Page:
Wednesday, May 09, 2007

God and woman in Egypt

God and woman in Egypt

A feminist writer accused of insult to Islam religion

Amr Eman, Chronicle Staff Writer
Sunday, May 6, 2007

Nawal al Saadawi, one of Egypt's most renowned feminists, is shocked at the latest controversy surrounding her work.

"It is a mere work of fiction that has nothing to do with reality," said the 75-year-old writer in a telephone interview.

Her play "God Resigns in the Summit Meeting" revolves around the question of whether a just God exists. The script portrays two deities -- a god of justice and a god of injustice -- each trying to win over prophets such as Muhammad, Abraham and Moses. In the end, the god of justice wins out.

Many Muslims are against any portrayal of God.

"I have always believed that God is just; my grandmother kept telling me that," al-Saadawi said from West Virginia, where she is staying with a friend. "If I am really wrong, these people should challenge my ideas with opposite ideas."

These people are members of the Islamic Research Academy, which was established in the early 1930s at Cairo's al-Ahzar University to decide what the public should not be allowed to read. It has called al-Saadawi an apostate and has filed a lawsuit asking a state prosecutor to investigate on the grounds that her play insults Islam. The Islamic university is the Arab world's oldest and Egypt's most important religious institution.

"The play is obscene and offends God," said Sheikh Mustafa al-Shaka'a, one of the Academy's 25 members, who conceded he has not read the script.

"Humans are not supposed to criticize the creator," al-Shaka'a said. "Islam comes from God, and God's work cannot be questioned or criticized. That is why Islam does not accept criticism."
This is not the first time that religious officials have attacked al-Saadawi. Dozens of her books have been banned in Egypt and other Arab countries.

Several years ago, she challenged the importance of the Hajj, the annual journey Muslims make to Mecca as an expression of unity. She argued that the tawaf, the ritual of walking counter-clockwise around the Kaaba, is a pre-Islamic practice that has nothing to do with Islam. She has also campaigned against the Islamic veil and female circumcision, and has continually railed against male domination. In 1981, she created the Arab Women's Solidarity Association, the nation's first independent women's organization.

A psychiatrist by trade, al-Saadawi lost her job in the Ministry of Health in Egypt in 1965 because of her political views. Her magazine, Health, was closed by the government after it focused on issues relating to women's sexual health that had been practically unheard of in Egypt.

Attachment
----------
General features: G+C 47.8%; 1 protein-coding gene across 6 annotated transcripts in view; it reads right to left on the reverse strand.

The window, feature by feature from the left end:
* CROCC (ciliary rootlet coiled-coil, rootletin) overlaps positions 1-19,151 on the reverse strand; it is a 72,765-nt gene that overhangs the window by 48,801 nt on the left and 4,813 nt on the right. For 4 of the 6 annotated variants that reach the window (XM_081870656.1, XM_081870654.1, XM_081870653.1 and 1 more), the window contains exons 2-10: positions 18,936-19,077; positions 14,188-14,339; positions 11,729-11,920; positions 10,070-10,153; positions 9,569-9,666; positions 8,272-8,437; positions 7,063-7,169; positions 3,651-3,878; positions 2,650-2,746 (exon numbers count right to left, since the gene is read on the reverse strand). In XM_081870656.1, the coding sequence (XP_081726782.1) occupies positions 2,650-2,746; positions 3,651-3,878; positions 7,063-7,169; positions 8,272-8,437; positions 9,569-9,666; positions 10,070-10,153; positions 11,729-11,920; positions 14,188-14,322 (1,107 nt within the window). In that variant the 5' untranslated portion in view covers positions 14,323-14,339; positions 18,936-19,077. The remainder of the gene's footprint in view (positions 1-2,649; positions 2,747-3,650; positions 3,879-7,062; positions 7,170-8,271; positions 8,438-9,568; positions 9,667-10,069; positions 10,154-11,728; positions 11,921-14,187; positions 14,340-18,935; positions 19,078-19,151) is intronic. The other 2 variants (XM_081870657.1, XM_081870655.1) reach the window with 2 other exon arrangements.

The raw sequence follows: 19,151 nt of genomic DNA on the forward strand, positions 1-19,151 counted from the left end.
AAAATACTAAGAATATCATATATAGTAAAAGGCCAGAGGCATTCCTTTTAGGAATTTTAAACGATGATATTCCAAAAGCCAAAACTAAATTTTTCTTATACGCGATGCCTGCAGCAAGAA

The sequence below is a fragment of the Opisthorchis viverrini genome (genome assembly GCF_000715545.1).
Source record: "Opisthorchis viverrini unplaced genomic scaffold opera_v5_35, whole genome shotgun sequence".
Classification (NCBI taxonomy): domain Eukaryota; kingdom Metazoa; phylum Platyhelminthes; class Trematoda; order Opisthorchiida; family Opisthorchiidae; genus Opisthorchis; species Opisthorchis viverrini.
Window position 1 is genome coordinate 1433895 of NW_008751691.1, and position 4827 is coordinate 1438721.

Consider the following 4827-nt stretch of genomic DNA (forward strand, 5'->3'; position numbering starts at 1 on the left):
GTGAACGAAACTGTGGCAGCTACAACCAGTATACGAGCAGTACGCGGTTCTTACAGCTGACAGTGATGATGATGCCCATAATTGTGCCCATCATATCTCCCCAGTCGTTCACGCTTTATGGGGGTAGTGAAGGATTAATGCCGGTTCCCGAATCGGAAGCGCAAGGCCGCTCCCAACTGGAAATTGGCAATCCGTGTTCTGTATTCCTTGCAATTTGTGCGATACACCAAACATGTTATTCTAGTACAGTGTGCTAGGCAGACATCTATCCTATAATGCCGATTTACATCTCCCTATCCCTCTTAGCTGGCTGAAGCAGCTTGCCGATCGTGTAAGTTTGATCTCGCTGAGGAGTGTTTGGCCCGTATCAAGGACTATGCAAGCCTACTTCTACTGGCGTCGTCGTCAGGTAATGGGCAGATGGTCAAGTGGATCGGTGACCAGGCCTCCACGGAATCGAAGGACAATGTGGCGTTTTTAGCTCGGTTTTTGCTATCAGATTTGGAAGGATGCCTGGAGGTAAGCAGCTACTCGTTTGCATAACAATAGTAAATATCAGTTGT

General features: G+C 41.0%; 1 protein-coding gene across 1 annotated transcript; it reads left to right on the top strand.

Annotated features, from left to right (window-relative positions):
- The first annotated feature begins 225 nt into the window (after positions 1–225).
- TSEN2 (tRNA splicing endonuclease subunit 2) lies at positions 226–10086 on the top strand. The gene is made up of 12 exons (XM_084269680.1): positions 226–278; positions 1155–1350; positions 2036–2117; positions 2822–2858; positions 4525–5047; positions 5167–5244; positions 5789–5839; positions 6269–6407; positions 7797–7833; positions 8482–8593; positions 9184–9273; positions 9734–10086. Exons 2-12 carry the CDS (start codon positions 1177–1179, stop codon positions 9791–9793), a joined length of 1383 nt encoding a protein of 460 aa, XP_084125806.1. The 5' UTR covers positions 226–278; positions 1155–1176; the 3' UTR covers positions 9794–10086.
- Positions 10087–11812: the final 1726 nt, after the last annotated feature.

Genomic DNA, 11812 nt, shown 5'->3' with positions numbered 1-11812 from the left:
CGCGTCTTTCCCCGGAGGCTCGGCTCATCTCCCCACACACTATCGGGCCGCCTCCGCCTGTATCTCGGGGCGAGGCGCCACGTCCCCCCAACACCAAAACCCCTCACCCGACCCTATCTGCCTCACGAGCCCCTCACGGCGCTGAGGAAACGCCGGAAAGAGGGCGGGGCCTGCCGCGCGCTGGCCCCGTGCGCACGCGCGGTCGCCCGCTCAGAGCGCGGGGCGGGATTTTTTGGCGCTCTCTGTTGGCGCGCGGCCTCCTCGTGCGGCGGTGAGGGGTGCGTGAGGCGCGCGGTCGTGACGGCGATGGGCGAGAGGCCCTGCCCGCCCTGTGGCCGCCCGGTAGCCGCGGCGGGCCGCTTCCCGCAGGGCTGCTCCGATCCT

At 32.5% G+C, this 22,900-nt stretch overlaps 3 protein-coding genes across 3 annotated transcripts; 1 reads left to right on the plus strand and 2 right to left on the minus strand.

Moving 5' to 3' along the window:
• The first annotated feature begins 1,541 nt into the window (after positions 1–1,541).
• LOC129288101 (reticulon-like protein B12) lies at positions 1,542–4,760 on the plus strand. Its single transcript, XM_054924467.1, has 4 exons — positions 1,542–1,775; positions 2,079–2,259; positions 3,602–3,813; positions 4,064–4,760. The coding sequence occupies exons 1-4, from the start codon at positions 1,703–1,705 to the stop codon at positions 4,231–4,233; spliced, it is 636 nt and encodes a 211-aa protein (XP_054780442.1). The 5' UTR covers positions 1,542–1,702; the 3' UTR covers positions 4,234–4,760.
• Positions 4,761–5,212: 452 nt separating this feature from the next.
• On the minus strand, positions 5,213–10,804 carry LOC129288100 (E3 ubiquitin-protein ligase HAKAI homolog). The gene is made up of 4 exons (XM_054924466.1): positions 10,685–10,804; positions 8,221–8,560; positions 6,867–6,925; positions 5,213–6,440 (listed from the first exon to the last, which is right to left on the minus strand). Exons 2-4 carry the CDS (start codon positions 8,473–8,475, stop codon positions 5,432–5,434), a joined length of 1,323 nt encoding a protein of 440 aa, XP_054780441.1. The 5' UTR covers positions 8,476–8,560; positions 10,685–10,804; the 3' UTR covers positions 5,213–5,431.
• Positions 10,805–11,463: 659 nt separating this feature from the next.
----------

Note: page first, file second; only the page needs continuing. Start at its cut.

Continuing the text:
In 2001, an Islamic lawyer filed divorce proceedings to break up her marriage, arguing that "an infidel should not be married to a Muslim man." But her husband, 83-year-old Sherif Hetata, is one of her biggest supporters.

"Those who oppose al-Saadawi's ideas would never allow a logical discussion of them," said Hetata, a Cairo physician. "They know that enlightened thoughts would win the day and that is why they are afraid."

In 2005, al-Saadawi ran for president. It was a short-lived campaign since independent candidates were eventually banned from running against President Hosni Mubarak in what many had hoped would be Egypt's first competitive presidential election.

Her name has also figured on several death lists of Islamic extremist organizations, according to her Web site (

Now, some Egyptian writers fear the latest pronouncement by the al-Ahzar watchdog group will give extremists carte blanche to kill her. In 1994, Egypt's late Nobel laureate Naguib Mahfouz was stabbed in the neck by a religious fanatic after a prominent sheikh said his novel "The Children of Gabalawi" offended God.

"They should judge religious matters only," said Ahmed el-Shahawi, a poet who has also provoked the religious establishment with his writings. "Art cannot be judged by religious standards."

In February, Mahmoud Madbouli, who has published more than 40 books written by al-Saadawi, recalled and later burned the play's script from the annual, state-organized Cairo International Book Fair, the largest book event in the Arab world.
"After we printed the book, we were alerted to its offensive nature," said Madbouli, who conceded that he has also not read the script. "I learned that the book slurs God and Prophet Muhammad."

After the book fair, al-Saadawi traveled to Belgium. Egyptian newspaper headlines said she fled for fear of being attacked by Islamic fundamentalists. Al-Saadawi denies that she left Egypt because of possible threats.

"I was delivering a number of lectures on women and politics there," she said. "I did not flee Egypt as the newspapers claimed."

Meanwhile, al-Saadawi says she will not return to Egypt "until the fuss over my play calms down, " and she is hard at work on a new novel that resembles her life story.

"The heroine in the novel can't live peacefully in her country -- simply because she cannot embrace the generally held beliefs," she said.